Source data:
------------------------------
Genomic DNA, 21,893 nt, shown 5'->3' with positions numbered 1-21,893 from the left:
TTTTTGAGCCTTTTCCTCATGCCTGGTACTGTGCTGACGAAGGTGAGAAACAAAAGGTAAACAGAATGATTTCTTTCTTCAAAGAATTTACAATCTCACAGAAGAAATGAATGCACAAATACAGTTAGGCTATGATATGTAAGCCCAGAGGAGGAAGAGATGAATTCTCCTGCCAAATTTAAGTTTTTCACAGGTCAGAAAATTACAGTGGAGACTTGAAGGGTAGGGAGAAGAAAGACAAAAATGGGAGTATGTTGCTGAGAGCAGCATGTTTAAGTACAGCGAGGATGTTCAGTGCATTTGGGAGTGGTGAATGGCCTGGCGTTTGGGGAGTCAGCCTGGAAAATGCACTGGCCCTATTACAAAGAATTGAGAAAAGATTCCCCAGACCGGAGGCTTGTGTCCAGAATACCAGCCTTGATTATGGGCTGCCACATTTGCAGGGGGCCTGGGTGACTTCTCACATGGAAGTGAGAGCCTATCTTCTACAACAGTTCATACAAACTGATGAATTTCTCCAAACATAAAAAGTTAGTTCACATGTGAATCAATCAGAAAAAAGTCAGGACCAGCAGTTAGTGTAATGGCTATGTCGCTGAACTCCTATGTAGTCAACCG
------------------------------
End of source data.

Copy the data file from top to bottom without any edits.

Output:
Genomic DNA, 21,893 nt, shown 5'->3' with positions numbered 1-21,893 from the left:
TTTTTGAGCCTTTTCCTCATGCCTGGTACTGTGCTGACGAAGGTGAGAAACAAAAGGTAAACAGAATGATTTCTTTCTTCAAAGAATTTACAATCTCACAGAAGAAATGAATGCACAAATACAGTTAGGCTATGATATGTAAGCCCAGAGGAGGAAGAGATGAATTCTCCTGCCAAATTTAAGTTTTTCACAGGTCAGAAAATTACAGTGGAGACTTGAAGGGTAGGGAGAAGAAAGACAAAAATGGGAGTATGTTGCTGAGAGCAGCATGTTTAAGTACAGCGAGGATGTTCAGTGCATTTGGGAGTGGTGAATGGCCTGGCGTTTGGGGAGTCAGCCTGGAAAATGCACTGGCCCTATTACAAAGAATTGAGAAAAGATTCCCCAGACCGGAGGCTTGTGTCCAGAATACCAGCCTTGATTATGGGCTGCCACATTTGCAGGGGGCCTGGGTGACTTCTCACATGGAAGTGAGAGCCTATCTTCTACAACAGTTCATACAAACTGATGAATTTCTCCAAACATAAAAAGTTAGTTCACATGTGAATCAATCAGAAAAAAGTCAGGACCAGCAGTTAGTGTAATGGCTATGTCGCTGAACTCCTATGTAGTCAACCG